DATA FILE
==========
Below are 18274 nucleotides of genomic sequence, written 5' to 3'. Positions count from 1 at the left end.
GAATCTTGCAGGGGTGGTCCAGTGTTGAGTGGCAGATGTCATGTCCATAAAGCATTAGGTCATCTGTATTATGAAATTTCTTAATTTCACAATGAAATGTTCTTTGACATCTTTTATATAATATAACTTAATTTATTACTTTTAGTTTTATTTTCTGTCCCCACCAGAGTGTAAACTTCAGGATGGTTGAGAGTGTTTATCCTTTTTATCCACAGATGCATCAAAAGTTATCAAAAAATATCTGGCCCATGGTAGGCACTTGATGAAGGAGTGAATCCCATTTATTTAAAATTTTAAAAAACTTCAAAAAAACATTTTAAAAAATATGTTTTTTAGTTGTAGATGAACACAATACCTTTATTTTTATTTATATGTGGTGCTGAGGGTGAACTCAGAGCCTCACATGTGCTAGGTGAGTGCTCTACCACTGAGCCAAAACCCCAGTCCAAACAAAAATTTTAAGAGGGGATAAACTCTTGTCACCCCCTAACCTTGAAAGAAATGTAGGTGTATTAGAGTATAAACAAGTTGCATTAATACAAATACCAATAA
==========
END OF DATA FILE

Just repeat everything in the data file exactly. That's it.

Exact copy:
Below are 18274 nucleotides of genomic sequence, written 5' to 3'. Positions count from 1 at the left end.
GAATCTTGCAGGGGTGGTCCAGTGTTGAGTGGCAGATGTCATGTCCATAAAGCATTAGGTCATCTGTATTATGAAATTTCTTAATTTCACAATGAAATGTTCTTTGACATCTTTTATATAATATAACTTAATTTATTACTTTTAGTTTTATTTTCTGTCCCCACCAGAGTGTAAACTTCAGGATGGTTGAGAGTGTTTATCCTTTTTATCCACAGATGCATCAAAAGTTATCAAAAAATATCTGGCCCATGGTAGGCACTTGATGAAGGAGTGAATCCCATTTATTTAAAATTTTAAAAAACTTCAAAAAAACATTTTAAAAAATATGTTTTTTAGTTGTAGATGAACACAATACCTTTATTTTTATTTATATGTGGTGCTGAGGGTGAACTCAGAGCCTCACATGTGCTAGGTGAGTGCTCTACCACTGAGCCAAAACCCCAGTCCAAACAAAAATTTTAAGAGGGGATAAACTCTTGTCACCCCCTAACCTTGAAAGAAATGTAGGTGTATTAGAGTATAAACAAGTTGCATTAATACAAATACCAATAA